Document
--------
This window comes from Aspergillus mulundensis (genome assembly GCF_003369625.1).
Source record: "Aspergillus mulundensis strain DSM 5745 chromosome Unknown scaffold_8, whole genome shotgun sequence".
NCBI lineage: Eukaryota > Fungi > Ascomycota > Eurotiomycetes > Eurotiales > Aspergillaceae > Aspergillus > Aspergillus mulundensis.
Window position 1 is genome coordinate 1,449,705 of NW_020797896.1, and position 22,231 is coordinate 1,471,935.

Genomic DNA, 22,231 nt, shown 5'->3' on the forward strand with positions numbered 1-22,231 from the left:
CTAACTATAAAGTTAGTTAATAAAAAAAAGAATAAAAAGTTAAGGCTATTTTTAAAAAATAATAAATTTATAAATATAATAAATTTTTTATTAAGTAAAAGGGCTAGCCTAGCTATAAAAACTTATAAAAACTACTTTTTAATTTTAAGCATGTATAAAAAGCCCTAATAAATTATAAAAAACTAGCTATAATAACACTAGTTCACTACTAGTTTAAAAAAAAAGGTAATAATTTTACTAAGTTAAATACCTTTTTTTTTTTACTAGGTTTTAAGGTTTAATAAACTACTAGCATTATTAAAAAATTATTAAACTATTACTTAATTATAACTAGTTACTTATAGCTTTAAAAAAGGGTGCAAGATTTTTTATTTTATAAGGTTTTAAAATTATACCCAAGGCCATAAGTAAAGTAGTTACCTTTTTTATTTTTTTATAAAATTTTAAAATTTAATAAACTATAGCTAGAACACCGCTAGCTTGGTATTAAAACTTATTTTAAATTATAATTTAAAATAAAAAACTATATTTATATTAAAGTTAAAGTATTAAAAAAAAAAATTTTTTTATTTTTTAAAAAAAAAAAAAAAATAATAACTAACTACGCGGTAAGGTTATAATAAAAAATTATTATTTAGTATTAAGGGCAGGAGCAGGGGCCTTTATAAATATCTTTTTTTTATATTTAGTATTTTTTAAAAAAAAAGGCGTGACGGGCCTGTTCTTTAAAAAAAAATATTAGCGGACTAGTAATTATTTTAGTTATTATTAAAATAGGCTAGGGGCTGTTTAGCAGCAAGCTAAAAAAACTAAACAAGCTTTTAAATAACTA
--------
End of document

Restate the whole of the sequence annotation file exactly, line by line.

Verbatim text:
This window comes from Aspergillus mulundensis (genome assembly GCF_003369625.1).
Source record: "Aspergillus mulundensis strain DSM 5745 chromosome Unknown scaffold_8, whole genome shotgun sequence".
NCBI lineage: Eukaryota > Fungi > Ascomycota > Eurotiomycetes > Eurotiales > Aspergillaceae > Aspergillus > Aspergillus mulundensis.
Window position 1 is genome coordinate 1,449,705 of NW_020797896.1, and position 22,231 is coordinate 1,471,935.

Genomic DNA, 22,231 nt, shown 5'->3' on the forward strand with positions numbered 1-22,231 from the left:
CTAACTATAAAGTTAGTTAATAAAAAAAAGAATAAAAAGTTAAGGCTATTTTTAAAAAATAATAAATTTATAAATATAATAAATTTTTTATTAAGTAAAAGGGCTAGCCTAGCTATAAAAACTTATAAAAACTACTTTTTAATTTTAAGCATGTATAAAAAGCCCTAATAAATTATAAAAAACTAGCTATAATAACACTAGTTCACTACTAGTTTAAAAAAAAAGGTAATAATTTTACTAAGTTAAATACCTTTTTTTTTTTACTAGGTTTTAAGGTTTAATAAACTACTAGCATTATTAAAAAATTATTAAACTATTACTTAATTATAACTAGTTACTTATAGCTTTAAAAAAGGGTGCAAGATTTTTTATTTTATAAGGTTTTAAAATTATACCCAAGGCCATAAGTAAAGTAGTTACCTTTTTTATTTTTTTATAAAATTTTAAAATTTAATAAACTATAGCTAGAACACCGCTAGCTTGGTATTAAAACTTATTTTAAATTATAATTTAAAATAAAAAACTATATTTATATTAAAGTTAAAGTATTAAAAAAAAAAATTTTTTTATTTTTTAAAAAAAAAAAAAAAATAATAACTAACTACGCGGTAAGGTTATAATAAAAAATTATTATTTAGTATTAAGGGCAGGAGCAGGGGCCTTTATAAATATCTTTTTTTTATATTTAGTATTTTTTAAAAAAAAAGGCGTGACGGGCCTGTTCTTTAAAAAAAAATATTAGCGGACTAGTAATTATTTTAGTTATTATTAAAATAGGCTAGGGGCTGTTTAGCAGCAAGCTAAAAAAACTAAACAAGCTTTTAAATAACTA